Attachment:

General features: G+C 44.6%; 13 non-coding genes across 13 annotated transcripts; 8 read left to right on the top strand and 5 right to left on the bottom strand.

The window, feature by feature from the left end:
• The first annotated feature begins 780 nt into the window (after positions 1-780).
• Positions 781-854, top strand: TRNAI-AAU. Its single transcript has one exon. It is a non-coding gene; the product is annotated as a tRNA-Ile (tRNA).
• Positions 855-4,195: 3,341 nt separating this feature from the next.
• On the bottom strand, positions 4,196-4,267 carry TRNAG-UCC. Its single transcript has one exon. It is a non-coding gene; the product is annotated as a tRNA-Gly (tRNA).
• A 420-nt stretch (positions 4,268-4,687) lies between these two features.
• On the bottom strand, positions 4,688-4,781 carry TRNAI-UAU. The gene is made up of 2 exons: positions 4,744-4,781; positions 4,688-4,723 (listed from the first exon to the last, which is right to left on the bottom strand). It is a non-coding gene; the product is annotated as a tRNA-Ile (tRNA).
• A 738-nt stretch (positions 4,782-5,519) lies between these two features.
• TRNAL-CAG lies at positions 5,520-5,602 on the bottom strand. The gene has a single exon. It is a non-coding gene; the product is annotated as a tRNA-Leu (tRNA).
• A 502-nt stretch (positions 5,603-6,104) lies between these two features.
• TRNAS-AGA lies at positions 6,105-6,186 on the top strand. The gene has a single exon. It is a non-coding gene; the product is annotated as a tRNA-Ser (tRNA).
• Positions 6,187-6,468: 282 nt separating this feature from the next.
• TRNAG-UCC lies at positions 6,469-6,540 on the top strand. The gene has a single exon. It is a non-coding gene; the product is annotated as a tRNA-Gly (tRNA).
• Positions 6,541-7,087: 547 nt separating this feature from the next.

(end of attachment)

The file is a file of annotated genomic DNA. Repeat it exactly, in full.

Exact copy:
General features: G+C 44.6%; 13 non-coding genes across 13 annotated transcripts; 8 read left to right on the top strand and 5 right to left on the bottom strand.

The window, feature by feature from the left end:
• The first annotated feature begins 780 nt into the window (after positions 1-780).
• Positions 781-854, top strand: TRNAI-AAU. Its single transcript has one exon. It is a non-coding gene; the product is annotated as a tRNA-Ile (tRNA).
• Positions 855-4,195: 3,341 nt separating this feature from the next.
• On the bottom strand, positions 4,196-4,267 carry TRNAG-UCC. Its single transcript has one exon. It is a non-coding gene; the product is annotated as a tRNA-Gly (tRNA).
• A 420-nt stretch (positions 4,268-4,687) lies between these two features.
• On the bottom strand, positions 4,688-4,781 carry TRNAI-UAU. The gene is made up of 2 exons: positions 4,744-4,781; positions 4,688-4,723 (listed from the first exon to the last, which is right to left on the bottom strand). It is a non-coding gene; the product is annotated as a tRNA-Ile (tRNA).
• A 738-nt stretch (positions 4,782-5,519) lies between these two features.
• TRNAL-CAG lies at positions 5,520-5,602 on the bottom strand. The gene has a single exon. It is a non-coding gene; the product is annotated as a tRNA-Leu (tRNA).
• A 502-nt stretch (positions 5,603-6,104) lies between these two features.
• TRNAS-AGA lies at positions 6,105-6,186 on the top strand. The gene has a single exon. It is a non-coding gene; the product is annotated as a tRNA-Ser (tRNA).
• Positions 6,187-6,468: 282 nt separating this feature from the next.
• TRNAG-UCC lies at positions 6,469-6,540 on the top strand. The gene has a single exon. It is a non-coding gene; the product is annotated as a tRNA-Gly (tRNA).
• Positions 6,541-7,087: 547 nt separating this feature from the next.